Nine years into a regulatory battle that has been fought in virtually every legal , political and bureaucratic venue imaginable, Secretary of State Ken Salazar said today that the stakeholders must come to a compromise by March 1 or he would intervene and make the final decision on the proposed offshore wind farm in the waters of Nantucket Sound near Cape Cod, Massachusetts. Salazar reiterated that if the timeline he laid down last week wasn’t met, he would consult with the Advisory Council on Historic Preservation, an independent party, to make a final decision.
In a series of meetings with about three dozen representatives of the commonwealth of Massachusetts, Native American groups, Cape Wind and the primary opposition group, the Alliance to Protect Nantucket Sound, Secretary Salazar said “the public, the applicants and all the stakeholders deserve resolution,” calling the nine-year process an example of government failure.
Cape Wind CEO Jim Gordon and other project supporters welcomed the direct intervention from Secretary Salazar. On a phone call today with reporters, Gordon said that he is “convinced that when Secretary Salazar has the complete record before him that the verifiable public benefits of creating jobs, greater energy independence, cleaner air and mitigating climate change will far outweigh any perception of negative impacts.”
But Native American groups expressed some disappointment in today’s meetings. “It was insulting,” Cheryl Andrews-Maltais, the council chair of the Aquinnah Wampanoag, told the Boston Globe outside the Interior Department. “I’ll be frank, it was disrespectful — there seems to be no real reason.”
The Aquinnah Wampanoags are one of two Native American tribes that say the offshore wind project would destroy spiritual sun greetings and disturb ancestral culturally significant lands on the seabed. The Aquinnahs were bolstered by a recent decision handed down from the National Park Service saying that Nantucket Sound was eligible for a listing on the National Register of Historic Places.
“Here is where we still arrive to greet the new day, watch for celestial observations in the night sky and follow the migration of the sun and stars in change with the season,” wrote Bettina Washington, historic preservation officer for the Aquinnah Wampanoag, in a letter to federal officials.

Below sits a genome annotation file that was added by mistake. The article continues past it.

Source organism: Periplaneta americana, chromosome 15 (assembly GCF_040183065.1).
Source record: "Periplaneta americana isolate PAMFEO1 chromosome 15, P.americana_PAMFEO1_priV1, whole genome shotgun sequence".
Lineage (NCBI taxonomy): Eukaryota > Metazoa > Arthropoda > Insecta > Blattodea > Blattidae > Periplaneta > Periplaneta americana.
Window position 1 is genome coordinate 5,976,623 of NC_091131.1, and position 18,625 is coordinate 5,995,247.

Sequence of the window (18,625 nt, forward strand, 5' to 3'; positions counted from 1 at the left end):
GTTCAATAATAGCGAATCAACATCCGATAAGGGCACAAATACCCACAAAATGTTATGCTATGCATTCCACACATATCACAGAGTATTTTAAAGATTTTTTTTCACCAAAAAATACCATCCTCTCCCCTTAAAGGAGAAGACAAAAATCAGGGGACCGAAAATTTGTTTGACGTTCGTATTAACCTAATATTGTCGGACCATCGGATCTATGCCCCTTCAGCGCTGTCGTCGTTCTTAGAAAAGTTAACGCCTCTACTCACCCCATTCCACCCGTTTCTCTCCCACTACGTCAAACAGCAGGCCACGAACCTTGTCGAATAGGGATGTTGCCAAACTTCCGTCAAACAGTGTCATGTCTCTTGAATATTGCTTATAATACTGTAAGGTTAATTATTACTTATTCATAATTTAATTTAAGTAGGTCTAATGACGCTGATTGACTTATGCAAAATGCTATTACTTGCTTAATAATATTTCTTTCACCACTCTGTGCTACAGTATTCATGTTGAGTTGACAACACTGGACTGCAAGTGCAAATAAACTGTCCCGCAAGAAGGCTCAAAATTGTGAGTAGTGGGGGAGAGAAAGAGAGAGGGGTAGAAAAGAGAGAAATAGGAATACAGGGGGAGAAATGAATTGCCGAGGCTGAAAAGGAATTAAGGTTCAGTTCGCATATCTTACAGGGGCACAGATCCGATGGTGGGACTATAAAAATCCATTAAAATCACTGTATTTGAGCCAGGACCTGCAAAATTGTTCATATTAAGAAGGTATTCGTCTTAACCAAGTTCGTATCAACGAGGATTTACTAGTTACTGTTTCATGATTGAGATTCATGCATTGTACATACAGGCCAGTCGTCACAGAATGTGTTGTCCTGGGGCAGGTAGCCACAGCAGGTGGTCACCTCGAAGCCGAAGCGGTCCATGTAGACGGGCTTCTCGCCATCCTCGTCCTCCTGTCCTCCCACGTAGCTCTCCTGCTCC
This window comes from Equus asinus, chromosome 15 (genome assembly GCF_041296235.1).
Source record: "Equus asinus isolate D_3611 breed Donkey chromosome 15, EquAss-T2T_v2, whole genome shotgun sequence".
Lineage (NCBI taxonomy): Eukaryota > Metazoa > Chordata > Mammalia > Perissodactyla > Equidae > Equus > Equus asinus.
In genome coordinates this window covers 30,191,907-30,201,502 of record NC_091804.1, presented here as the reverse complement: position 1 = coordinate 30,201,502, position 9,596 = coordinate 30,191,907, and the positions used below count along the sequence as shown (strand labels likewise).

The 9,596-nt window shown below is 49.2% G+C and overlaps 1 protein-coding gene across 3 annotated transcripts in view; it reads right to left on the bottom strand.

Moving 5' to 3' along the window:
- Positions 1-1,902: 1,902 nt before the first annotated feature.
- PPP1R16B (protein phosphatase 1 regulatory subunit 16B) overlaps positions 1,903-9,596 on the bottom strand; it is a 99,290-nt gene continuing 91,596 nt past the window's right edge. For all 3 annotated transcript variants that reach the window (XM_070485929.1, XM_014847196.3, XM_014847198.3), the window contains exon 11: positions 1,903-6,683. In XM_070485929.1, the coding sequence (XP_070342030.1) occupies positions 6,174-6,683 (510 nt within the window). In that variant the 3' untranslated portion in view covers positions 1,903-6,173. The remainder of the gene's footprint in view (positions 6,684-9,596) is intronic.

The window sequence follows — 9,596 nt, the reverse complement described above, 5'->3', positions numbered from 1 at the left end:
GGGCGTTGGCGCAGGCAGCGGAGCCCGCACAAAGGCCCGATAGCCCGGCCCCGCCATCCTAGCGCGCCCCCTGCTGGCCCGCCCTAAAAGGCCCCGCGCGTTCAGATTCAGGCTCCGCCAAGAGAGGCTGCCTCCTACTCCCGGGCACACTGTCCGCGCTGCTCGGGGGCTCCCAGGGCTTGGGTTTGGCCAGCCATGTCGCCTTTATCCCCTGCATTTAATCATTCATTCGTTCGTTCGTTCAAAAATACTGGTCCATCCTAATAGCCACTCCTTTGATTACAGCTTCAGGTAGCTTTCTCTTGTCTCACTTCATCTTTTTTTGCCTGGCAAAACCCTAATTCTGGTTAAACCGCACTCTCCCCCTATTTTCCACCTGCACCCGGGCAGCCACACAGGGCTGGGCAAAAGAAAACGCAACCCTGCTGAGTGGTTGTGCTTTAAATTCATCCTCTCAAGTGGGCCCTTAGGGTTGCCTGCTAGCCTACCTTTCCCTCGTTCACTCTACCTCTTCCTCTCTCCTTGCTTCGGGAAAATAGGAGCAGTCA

But supporters of Cape Wind have pointed out that the Aquinnah Wampanoag’s land is actually on the western side of Martha’s Vineyard, which does not face Nantucket Sound. But the National Park Service ruled that the sound was significant to both tribes.
Gordon said that Cape Wind has already taken several mitigatory steps to reduce the impacts of the wind farm including: a reduction in project size from 170 to 130 turbines; reconfiguration of turbines away from any areas considered archaeologically sensitive; eliminating daytime lighting; reducing nighttime lighting; and using off-white colors to reduce visual contrast. In addition to physical mitigation, Cape Wind has also offered a compensation package, but it is not entirely clear how much it would be, or to whom it would go.
“We’ve had this on the table, but we have had no response from the parties,” said Gordon, of Cape Wind’s efforts to engage the other stakeholder parties.
Thus far, the only proposal opponents have come up with is to move the entire project to an area that the Commonwealth of Massachusetts has already examined as a possible location for a wind farm. Moving the site would certainly cost the developers millions of dollars and essentially reset the entire regulatory and permitting process back to square one, with no guarantee it would ever even go through; a fate that Cape Wind supporters–and the offshore wind energy industry as a whole –are hoping against.
Cape Wind CEO Jim Gordon thinks the nine-year battle has no reason to carry on. Said Gordon, “This is the right project in the right place at the right time.”
Article by Timothy B. Hurst, appearing courtesy of Celsias